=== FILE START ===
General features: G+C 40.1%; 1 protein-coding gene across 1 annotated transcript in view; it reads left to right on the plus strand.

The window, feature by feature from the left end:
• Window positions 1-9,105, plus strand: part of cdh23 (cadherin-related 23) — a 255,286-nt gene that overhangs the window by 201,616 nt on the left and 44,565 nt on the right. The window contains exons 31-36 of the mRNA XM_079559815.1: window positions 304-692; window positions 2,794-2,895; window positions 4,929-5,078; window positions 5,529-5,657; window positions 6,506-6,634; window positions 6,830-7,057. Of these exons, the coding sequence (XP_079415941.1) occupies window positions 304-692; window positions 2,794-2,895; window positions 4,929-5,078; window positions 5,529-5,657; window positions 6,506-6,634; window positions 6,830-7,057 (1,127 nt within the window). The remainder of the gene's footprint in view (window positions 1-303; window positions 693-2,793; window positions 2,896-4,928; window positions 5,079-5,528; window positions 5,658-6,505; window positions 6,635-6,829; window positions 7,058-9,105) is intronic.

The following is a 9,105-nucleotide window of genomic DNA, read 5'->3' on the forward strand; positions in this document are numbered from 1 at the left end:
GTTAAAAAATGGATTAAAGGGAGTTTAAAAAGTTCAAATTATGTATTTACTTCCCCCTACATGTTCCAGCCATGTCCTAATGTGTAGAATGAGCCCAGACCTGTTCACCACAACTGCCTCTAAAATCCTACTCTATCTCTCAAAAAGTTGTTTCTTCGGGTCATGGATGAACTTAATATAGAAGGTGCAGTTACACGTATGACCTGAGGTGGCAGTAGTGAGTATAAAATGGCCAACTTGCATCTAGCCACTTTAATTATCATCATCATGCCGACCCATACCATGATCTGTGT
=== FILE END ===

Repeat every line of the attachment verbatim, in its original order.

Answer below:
General features: G+C 40.1%; 1 protein-coding gene across 1 annotated transcript in view; it reads left to right on the plus strand.

The window, feature by feature from the left end:
• Window positions 1-9,105, plus strand: part of cdh23 (cadherin-related 23) — a 255,286-nt gene that overhangs the window by 201,616 nt on the left and 44,565 nt on the right. The window contains exons 31-36 of the mRNA XM_079559815.1: window positions 304-692; window positions 2,794-2,895; window positions 4,929-5,078; window positions 5,529-5,657; window positions 6,506-6,634; window positions 6,830-7,057. Of these exons, the coding sequence (XP_079415941.1) occupies window positions 304-692; window positions 2,794-2,895; window positions 4,929-5,078; window positions 5,529-5,657; window positions 6,506-6,634; window positions 6,830-7,057 (1,127 nt within the window). The remainder of the gene's footprint in view (window positions 1-303; window positions 693-2,793; window positions 2,896-4,928; window positions 5,079-5,528; window positions 5,658-6,505; window positions 6,635-6,829; window positions 7,058-9,105) is intronic.

The following is a 9,105-nucleotide window of genomic DNA, read 5'->3' on the forward strand; positions in this document are numbered from 1 at the left end:
GTTAAAAAATGGATTAAAGGGAGTTTAAAAAGTTCAAATTATGTATTTACTTCCCCCTACATGTTCCAGCCATGTCCTAATGTGTAGAATGAGCCCAGACCTGTTCACCACAACTGCCTCTAAAATCCTACTCTATCTCTCAAAAAGTTGTTTCTTCGGGTCATGGATGAACTTAATATAGAAGGTGCAGTTACACGTATGACCTGAGGTGGCAGTAGTGAGTATAAAATGGCCAACTTGCATCTAGCCACTTTAATTATCATCATCATGCCGACCCATACCATGATCTGTGT